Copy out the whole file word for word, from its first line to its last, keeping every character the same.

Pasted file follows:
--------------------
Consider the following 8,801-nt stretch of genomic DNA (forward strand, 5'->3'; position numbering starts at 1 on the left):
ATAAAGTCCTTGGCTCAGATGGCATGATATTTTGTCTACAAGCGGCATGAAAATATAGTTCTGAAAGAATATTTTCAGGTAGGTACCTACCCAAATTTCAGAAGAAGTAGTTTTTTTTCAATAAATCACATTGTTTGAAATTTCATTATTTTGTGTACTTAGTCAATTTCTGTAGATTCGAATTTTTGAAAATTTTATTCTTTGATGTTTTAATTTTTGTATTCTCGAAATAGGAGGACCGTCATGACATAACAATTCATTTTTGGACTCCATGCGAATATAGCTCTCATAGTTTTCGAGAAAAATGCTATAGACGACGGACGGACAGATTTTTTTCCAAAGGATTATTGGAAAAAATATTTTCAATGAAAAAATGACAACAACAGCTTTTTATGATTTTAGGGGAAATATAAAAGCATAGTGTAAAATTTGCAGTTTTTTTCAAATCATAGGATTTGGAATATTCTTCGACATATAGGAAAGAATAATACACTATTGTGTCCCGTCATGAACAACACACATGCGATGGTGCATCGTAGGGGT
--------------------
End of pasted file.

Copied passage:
Consider the following 8,801-nt stretch of genomic DNA (forward strand, 5'->3'; position numbering starts at 1 on the left):
ATAAAGTCCTTGGCTCAGATGGCATGATATTTTGTCTACAAGCGGCATGAAAATATAGTTCTGAAAGAATATTTTCAGGTAGGTACCTACCCAAATTTCAGAAGAAGTAGTTTTTTTTCAATAAATCACATTGTTTGAAATTTCATTATTTTGTGTACTTAGTCAATTTCTGTAGATTCGAATTTTTGAAAATTTTATTCTTTGATGTTTTAATTTTTGTATTCTCGAAATAGGAGGACCGTCATGACATAACAATTCATTTTTGGACTCCATGCGAATATAGCTCTCATAGTTTTCGAGAAAAATGCTATAGACGACGGACGGACAGATTTTTTTCCAAAGGATTATTGGAAAAAATATTTTCAATGAAAAAATGACAACAACAGCTTTTTATGATTTTAGGGGAAATATAAAAGCATAGTGTAAAATTTGCAGTTTTTTTCAAATCATAGGATTTGGAATATTCTTCGACATATAGGAAAGAATAATACACTATTGTGTCCCGTCATGAACAACACACATGCGATGGTGCATCGTAGGGGT